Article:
With CHS visiting the restoration of an auto row building and considering the role hotels might play in the future of Pike/Pine development, we thought it might be wise to check in with an area old-timer to learn a little more about the hospitality industry from a historically important veteran of the industry. Long before boutique hotels became the chic choice for lodging, well before the public truly appreciated the value of historic preservation, First Hill’s Sorrento Hotel has made a home for guests visiting the core of Seattle.
Opened in 1909, the seven-story hotel on the west slope of Pill Hill is the longest-operating hotel in Seattle and still one of the coolest. The building’s heritage and character will soon bring the Sorrento some federal recognition as it is added to the National Register of Historic Places.
“Any day now,” said Michael Malone, the developer behind some of Capitol Hill’s recent revivals such as the Elliott Bay Books and Poquitos buildings. Malone and a business partner bought the Sorrento in 1980, rescuing it, he says, from a period of neglect and negligible performance.
Back then, “the average room rate was $25 and the occupancy rate was 20%,” Malone recalled as we chatted recently in the hotel’s signature Fireside Room, an octagonal lounge near the front entrance. The dismal number serves as a reminder that, while the Sorrento is now firmly in its second century of operation, it almost didn’t make it past the first.
“The place was a dive,” said Malone, who still cringes at the puka shell wallboard that covered up the distinctive Honduran mahogany panels in the Fireside Room. “It was a pimpy Trader Vic’s.”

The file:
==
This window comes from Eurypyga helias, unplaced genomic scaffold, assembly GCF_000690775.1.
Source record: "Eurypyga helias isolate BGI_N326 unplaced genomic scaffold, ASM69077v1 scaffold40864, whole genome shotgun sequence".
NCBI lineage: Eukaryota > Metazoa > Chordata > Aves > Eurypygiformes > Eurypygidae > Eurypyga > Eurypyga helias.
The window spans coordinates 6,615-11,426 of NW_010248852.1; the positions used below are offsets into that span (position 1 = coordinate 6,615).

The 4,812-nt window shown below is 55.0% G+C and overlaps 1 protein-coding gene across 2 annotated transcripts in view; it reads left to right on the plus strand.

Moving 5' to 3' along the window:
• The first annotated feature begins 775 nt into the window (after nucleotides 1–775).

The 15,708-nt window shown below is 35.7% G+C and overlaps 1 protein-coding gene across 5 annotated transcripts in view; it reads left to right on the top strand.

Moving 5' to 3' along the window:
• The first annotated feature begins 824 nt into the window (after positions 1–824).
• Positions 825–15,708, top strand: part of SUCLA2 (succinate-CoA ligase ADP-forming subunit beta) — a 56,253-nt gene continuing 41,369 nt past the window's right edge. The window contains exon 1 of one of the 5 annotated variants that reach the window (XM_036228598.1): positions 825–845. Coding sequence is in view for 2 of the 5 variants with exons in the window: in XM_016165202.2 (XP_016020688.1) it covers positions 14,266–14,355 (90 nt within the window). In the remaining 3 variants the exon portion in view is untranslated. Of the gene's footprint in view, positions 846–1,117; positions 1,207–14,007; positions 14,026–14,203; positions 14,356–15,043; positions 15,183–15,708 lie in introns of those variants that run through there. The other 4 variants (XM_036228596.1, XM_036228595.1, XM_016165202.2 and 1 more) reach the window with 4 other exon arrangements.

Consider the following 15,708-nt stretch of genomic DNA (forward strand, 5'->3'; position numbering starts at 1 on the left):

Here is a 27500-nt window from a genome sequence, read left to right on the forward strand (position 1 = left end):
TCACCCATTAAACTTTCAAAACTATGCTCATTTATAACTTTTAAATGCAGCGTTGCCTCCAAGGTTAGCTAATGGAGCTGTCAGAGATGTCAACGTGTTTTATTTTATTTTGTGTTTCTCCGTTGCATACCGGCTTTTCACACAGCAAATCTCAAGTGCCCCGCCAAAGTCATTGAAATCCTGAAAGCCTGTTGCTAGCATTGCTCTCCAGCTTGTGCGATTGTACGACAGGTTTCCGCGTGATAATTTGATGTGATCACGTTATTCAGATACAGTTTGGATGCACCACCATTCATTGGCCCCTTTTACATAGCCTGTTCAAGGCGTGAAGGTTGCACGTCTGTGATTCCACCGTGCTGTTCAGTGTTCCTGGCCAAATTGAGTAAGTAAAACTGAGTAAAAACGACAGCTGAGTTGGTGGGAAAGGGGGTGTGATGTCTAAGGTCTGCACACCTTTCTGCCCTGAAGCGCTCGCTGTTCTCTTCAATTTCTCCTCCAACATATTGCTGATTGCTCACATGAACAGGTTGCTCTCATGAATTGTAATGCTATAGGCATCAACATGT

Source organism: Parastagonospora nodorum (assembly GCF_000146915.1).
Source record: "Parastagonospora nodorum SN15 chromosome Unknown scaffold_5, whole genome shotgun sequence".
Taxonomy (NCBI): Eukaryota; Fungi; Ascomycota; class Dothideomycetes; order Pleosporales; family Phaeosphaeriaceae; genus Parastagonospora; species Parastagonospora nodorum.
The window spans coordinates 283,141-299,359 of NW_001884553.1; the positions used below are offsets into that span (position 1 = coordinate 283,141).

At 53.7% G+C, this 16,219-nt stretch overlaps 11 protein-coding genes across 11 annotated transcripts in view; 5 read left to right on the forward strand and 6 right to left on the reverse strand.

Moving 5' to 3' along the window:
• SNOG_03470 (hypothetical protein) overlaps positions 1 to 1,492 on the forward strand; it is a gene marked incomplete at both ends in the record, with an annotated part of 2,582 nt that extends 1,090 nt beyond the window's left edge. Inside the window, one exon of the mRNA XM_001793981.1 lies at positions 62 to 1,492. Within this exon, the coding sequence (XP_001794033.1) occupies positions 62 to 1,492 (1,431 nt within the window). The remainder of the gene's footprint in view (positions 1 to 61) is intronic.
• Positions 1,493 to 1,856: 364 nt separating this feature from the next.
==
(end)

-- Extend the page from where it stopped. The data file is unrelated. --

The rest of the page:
A $4.5 million renovation restored the elegance and charm that once drew well-to-do families such as the Guggenheims and Vanderbilts and reportedly a visit from President Howard Taft in the hotel’s early days.
But the year-long restoration project didn’t restore business — at least not right away. Just as the Sorrento reopened its doors in 1981, the U.S. economy sank into recession and dragged the hospitality business down with it.
“It was very tough. I would have wavered had it been my [main] business,” said Malone, who made his fortune in music distribution. Surviving that downturn proved to be valuable experience because it would happen again and again, at varying degrees, in the ensuring decades, including most recently in 2008 to 2009.
In the last two years, though, business has returned as the local economy has grown and delivered visitors to downtown. Randall Obrecht, general manager, said the occupancy rate for Sorrento’s 76 rooms now stands in the mid-70% range, a healthy level. However, Malone noted that room rates (anywhere from $175 to $275/night) have not bounced back due to increased competition. Thousands of hotel rooms have been added to the downtown Seattle market in recent years.
Fortunately for the Sorrento, located at Madison and Terry, its proximity to downtown and unique character help it stand out among its competitors. The Italian-inspired façade and the old-world charm within continue to draw a diverse crowd year-round.
Obrecht noted that the clientele ranges from the older couples drawn to the hotel’s history to the medical professionals visiting one of the nearby hospitals to the Capitol Hill hipsters who drop in for a drink at the bar or to attend special events such as “Silent Reading” when guests gather in the Sorrento to read silently while downing Manhattans.
A second renovation in 2002 added 21st century amenities such as wireless internet access. Interior designers were also brought in to create deluxe guest rooms and luxury suites. While no major changes are planned in the near future, Obrecht said regular maintenance comes with operating a 100 year-old structure.
“You have to stay on top of it and do preventive work,” he said. “You have to stay ahead or it will get ahead of you.”
So how far will the Sorrento make it in its second century? Malone said he knows the land underneath the hotel is worth a lot of money but he’s not interested in that as much as making sure the Sorrento has a place to stay in Seattle’s past and present.